This is a very thought provoking novel, based on a true event. Jodi Picoult talks about social justice, racism, white supremacy and the legal system in America. “Small Great Things” is an uncomfortable read, yet brings out all sorts of emotions in the reader. I am still not sure if I liked this novel, yet I had to finish it.
Ruth Jefferson is a person of colour working as a Labour and Delivery nurse at a busy hospital. She has twenty years of experience and loves her job – it is a calling.
Turk and Brittanny Bauer are white supremacists (known as skinheads in the 1970’s and 80’s) they have just had their first baby and are outraged when Ruth is the nurse to look after mother and baby at change of shift. They both refuse to have any “Black” person touch their baby. A supervisor is called and a note put in the baby’s file. Ruth is the only person of colour working on the ward.
When the tragic loss of baby Davis Bauer after minor routine surgery leads the distraught parents to blame someone, Ruth becomes a scapegoat. There was a team of medical staff trying to resuscitate the baby, yet only one of them was being charged with murder by the grieving parents.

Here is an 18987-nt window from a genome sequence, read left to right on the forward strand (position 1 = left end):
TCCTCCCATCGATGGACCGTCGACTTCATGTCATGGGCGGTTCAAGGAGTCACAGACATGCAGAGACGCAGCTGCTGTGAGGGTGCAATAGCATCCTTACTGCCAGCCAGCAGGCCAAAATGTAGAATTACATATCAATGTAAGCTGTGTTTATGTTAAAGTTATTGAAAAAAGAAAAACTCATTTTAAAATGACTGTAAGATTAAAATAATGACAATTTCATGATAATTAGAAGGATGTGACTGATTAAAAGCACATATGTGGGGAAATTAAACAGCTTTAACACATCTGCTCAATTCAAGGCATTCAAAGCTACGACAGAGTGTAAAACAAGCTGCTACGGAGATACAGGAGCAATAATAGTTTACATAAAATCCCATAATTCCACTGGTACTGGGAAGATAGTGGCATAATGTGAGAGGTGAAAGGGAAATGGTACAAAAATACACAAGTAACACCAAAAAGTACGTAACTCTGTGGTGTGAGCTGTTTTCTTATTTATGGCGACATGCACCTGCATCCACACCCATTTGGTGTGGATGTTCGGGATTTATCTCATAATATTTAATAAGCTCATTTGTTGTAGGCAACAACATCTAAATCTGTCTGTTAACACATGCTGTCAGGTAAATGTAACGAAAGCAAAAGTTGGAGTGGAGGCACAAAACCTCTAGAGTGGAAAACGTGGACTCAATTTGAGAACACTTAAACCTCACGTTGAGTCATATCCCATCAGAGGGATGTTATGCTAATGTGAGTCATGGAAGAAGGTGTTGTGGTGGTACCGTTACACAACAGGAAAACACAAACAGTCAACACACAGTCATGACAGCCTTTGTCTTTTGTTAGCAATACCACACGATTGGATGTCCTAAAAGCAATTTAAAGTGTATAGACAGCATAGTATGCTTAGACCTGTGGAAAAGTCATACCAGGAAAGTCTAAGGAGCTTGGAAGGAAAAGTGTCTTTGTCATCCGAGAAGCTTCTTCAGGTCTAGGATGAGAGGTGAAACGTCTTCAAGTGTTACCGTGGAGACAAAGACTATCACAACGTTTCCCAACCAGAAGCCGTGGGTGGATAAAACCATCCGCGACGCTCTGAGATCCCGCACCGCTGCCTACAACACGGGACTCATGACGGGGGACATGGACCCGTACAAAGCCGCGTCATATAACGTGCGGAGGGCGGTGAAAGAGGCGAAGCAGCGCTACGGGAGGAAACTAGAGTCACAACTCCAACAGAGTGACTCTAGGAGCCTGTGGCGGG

Kennedy McQuarrie, a white woman and a public defender, is chosen to represent Ruth in court. It takes Ruth a while to trust her but after some time the two women become friends and Kennedy fights tooth and nail to get Ruth home to her son.
Many perspectives were aired in the telling of this story. Readers feel indignation and outrage at how Ruth was treated – by her co-workers, the hospital staff, patient’s family, and the legal system. Hearing about the indoctrination of the white supremacists (starting at children’s birthday parties) was eye-opening. It was also very interesting hearing from the lawyer defending the case in court, and all the work done in the background to mount a defense.
Kerryn, QBD Northland